identifier={markuplanguage}
}

@abbreviation{xhtml,
  short={XHTML},
  long={e\abbrvtag{x}tensible \abbrvtag{h}yper\abbrvtag{t}ext }
    # markuplang,
  description={{}\glstext{xml} version of \glstext{html}},
  identifier={markuplanguage}
}

symbols-greek.bib:

% symbols-greek.bib

% Put here all greek symbols
% Encoding: UTF-8

@symbol{alpha,
 name={\ensuremath{\alpha}},
 description={angular acceleration},
 indentifier={mathgreek}
}
@symbol{alphalin,
 name={\ensuremath{\alpha_{L}}},
 description={linear coefficient of thermal expansion},
 indentifier={mathgreek}
}
@symbol{delta,
 name={\ensuremath{\delta}},
 description={Kronecker delta},
 indentifier={mathgreek}
}
@symbol{lambda,
 name={\ensuremath{\lambda}},
 description={Lagrange multiplier},
 indentifier={mathgreek}
}
@symbol{chi,
 name={\ensuremath{\chi}},
 description={chromatic number},
 indentifier={mathgreek}
}
@symbol{rho,
 name={\ensuremath{\rho}},
 description={density},
 indentifier={mathgreek}
}
@symbol{zeta,
 name={\ensuremath{\zeta}},
 description={Riemann zeta function},
 indentifier={mathgreek}
}

symbols-latin.bib:

% symbols-latin.bib

% Put here all latin symbols
% Encoding: UTF-8

@symbol{x,
 name={\ensuremath{x}},
 description={position},
 indentifier={mathlatin}
}
@symbol{v,
 name={\ensuremath{v}},
 description={velocity},
 indentifier={mathlatin}
}
@symbol{a,
 name={\ensuremath{a}},
 description={acceleration},
 indentifier={mathlatin}
}
@symbol{t,
 name={\ensuremath{t}},
 description={time},
 indentifier={mathlatin}
}
@symbol{E,
 name={\ensuremath{E}},
 description={Young's modulus},
 indentifier={mathlatin}
}
@symbol{F,
 name={\ensuremath{F}},
 description={force},
 indentifier={mathlatin}
}
@symbol{Tm,
 name={\ensuremath{T_{m}}},
 description={melting point temperature},
 indentifier={mathlatin}
}
@symbol{KIC,
 name={\ensuremath{K_{IC}}},
 description={stress intensity factor},
 indentifier={mathlatin}
}
@symbol{Z,
 name={\ensuremath{Z}},
 description={atomic number},
 indentifier={mathlatin}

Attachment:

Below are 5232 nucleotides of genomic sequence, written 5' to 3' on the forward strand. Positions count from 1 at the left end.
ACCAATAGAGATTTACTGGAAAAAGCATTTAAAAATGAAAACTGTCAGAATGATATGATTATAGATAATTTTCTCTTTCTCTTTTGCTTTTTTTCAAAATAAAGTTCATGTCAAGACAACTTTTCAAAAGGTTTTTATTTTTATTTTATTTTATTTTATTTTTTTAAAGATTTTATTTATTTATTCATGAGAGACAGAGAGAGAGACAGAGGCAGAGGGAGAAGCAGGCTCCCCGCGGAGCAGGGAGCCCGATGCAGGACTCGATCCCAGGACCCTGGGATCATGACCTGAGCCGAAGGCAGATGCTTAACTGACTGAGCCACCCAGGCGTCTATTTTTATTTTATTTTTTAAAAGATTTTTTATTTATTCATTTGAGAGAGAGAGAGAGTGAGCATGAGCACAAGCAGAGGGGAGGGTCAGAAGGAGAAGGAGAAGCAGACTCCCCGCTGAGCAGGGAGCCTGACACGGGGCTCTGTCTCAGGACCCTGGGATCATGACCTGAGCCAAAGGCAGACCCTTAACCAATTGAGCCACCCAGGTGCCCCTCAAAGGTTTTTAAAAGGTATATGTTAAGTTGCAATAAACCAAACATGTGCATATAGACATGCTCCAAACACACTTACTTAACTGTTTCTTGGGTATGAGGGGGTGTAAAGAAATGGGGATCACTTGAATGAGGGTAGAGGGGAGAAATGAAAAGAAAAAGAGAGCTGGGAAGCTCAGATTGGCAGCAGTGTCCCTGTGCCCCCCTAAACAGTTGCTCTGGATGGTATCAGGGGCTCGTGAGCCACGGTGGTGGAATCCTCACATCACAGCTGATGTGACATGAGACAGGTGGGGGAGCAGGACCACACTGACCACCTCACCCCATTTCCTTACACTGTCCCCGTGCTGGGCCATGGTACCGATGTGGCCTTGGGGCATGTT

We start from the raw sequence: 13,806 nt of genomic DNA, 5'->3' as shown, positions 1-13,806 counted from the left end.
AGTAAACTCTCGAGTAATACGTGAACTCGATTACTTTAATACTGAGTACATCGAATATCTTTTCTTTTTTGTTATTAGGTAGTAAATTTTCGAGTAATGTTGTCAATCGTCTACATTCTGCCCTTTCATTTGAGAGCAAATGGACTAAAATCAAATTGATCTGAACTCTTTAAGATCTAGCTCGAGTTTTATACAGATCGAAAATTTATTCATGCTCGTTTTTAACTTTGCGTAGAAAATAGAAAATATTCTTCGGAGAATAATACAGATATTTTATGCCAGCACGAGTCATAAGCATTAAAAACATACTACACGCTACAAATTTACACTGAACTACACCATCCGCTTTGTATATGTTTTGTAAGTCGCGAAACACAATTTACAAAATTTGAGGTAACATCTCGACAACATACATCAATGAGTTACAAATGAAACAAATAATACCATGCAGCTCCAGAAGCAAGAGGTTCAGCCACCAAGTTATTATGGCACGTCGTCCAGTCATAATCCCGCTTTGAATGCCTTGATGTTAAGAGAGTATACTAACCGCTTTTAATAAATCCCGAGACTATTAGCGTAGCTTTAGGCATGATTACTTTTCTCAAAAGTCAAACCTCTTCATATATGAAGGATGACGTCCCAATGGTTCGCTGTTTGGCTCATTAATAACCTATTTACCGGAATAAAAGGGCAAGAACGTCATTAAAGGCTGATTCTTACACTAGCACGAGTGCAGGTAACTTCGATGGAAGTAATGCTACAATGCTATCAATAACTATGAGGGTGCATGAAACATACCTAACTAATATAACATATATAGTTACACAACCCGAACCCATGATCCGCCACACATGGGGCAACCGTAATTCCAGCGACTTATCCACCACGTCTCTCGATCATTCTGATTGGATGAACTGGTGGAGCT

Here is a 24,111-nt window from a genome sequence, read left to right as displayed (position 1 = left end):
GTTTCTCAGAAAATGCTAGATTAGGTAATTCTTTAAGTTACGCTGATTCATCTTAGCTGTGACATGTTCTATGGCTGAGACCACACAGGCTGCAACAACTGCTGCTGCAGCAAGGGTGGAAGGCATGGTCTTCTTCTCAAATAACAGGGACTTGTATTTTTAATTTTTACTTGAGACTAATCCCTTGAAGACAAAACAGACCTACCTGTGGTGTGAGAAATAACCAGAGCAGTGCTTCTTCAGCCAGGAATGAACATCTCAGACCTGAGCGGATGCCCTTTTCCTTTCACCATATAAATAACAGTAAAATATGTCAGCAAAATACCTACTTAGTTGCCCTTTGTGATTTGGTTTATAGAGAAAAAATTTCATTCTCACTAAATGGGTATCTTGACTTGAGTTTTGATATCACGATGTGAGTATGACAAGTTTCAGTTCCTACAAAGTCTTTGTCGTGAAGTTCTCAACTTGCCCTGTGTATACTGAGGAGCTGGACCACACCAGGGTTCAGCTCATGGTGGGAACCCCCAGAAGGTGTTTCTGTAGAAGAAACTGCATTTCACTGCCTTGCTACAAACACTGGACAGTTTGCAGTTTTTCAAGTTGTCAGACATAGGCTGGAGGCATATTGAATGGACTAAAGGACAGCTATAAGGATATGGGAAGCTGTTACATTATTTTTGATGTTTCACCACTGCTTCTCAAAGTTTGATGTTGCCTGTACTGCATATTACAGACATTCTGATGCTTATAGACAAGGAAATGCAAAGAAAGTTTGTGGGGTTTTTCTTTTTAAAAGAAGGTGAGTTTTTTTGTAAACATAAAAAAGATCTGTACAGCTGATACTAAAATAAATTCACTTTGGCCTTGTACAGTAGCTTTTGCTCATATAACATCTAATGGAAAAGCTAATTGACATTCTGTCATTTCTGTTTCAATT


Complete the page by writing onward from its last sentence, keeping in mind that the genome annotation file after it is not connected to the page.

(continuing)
}

However, the obtained result is not satisfactory.

What am I doing wrong? Why I cannot obtain a list of acronyms? How can I make the list of abbreviations readable?

I would be very thankful for your help. I am almost there...

1

You should find some warnings in the transcript:

Package glossaries-extra Warning: Glossary type `acronyms' doesn't exist on input line 65.
Package glossaries-extra Warning: No entries defined in glossary `acronyms' on input line 65.

The label for the acronyms glossary is acronym not acronyms so you need:

\printunsrtglossary[type=acronym,style=alttree,title={List of Acronyms}]

or

\printunsrtglossary[type=\acronymtype,style=alttree,title={List of Acronyms}]

The set-widest option tries to determine which entry has the widest name, but bib2gls doesn't know the name for abbreviations/acronyms (since it doesn't have access to the style information set in the document) so it assumes that the name is just the short form by default so it doesn't take the long form into account when performing the measurements. However, the alttree style isn't suitable for abbreviations with descriptions because you'd end up with only a tiny amount of space for the description. It's better to use a running style (such as tree) or a style that puts a break before the description (such as altlist).

For example:

\printunsrtglossary[type=abbreviations,style=altlist,title={List of Abbreviations}]

Incidentally, it's best not to use \glstext with abbreviations. If you only want the short form shown (regardless of whether the abbreviation has been used) then use \gls with one of the short-nolong styles.¹ (If you want to ensure the short form for captions or headings use \glsfmtshort.) Using \gls rather than \glstext helps to ensure the abbreviation style is correct.


¹There's a bug in the short-nolong-desc style that's fixed in glossaries-extra v1.39.

  • Hi Nicola, thanks for the answer. I implemented your suggestions. However, there is still a problem with the list of acronyms. Despite of '\setabbreviationstyle[acronym]{short-long}', the list of acronyms is printed with short and description, instead of short and long. Where does the problem come from? – Elfo2285 Mar 22 at 19:23
  • @Elfo2285 The short-long style is designed for terms that don't have the description field explicitly set. If you have a separate description then you need to use the short-long-desc style. – Nicola Talbot Mar 23 at 10:12
  • Hi Nicola. Ok, I removed the description of acronyms and now it works. However, I still have a small problem. It is just cosmetic. For the list of acronyms, all my acronyms are separate with the same line space, except when I have acronyms starting with the same letter. In this case I do not have a line space anymore. In my example, AD, DOM and SPA are separate with the same line space, while for SPA and SVG, there is no line space. Is there a way to have the same line space everywhere? – Elfo2285 Mar 26 at 10:30
  • @Elfo2285 Use the nogroupskip option. – Nicola Talbot Mar 30 at 10:01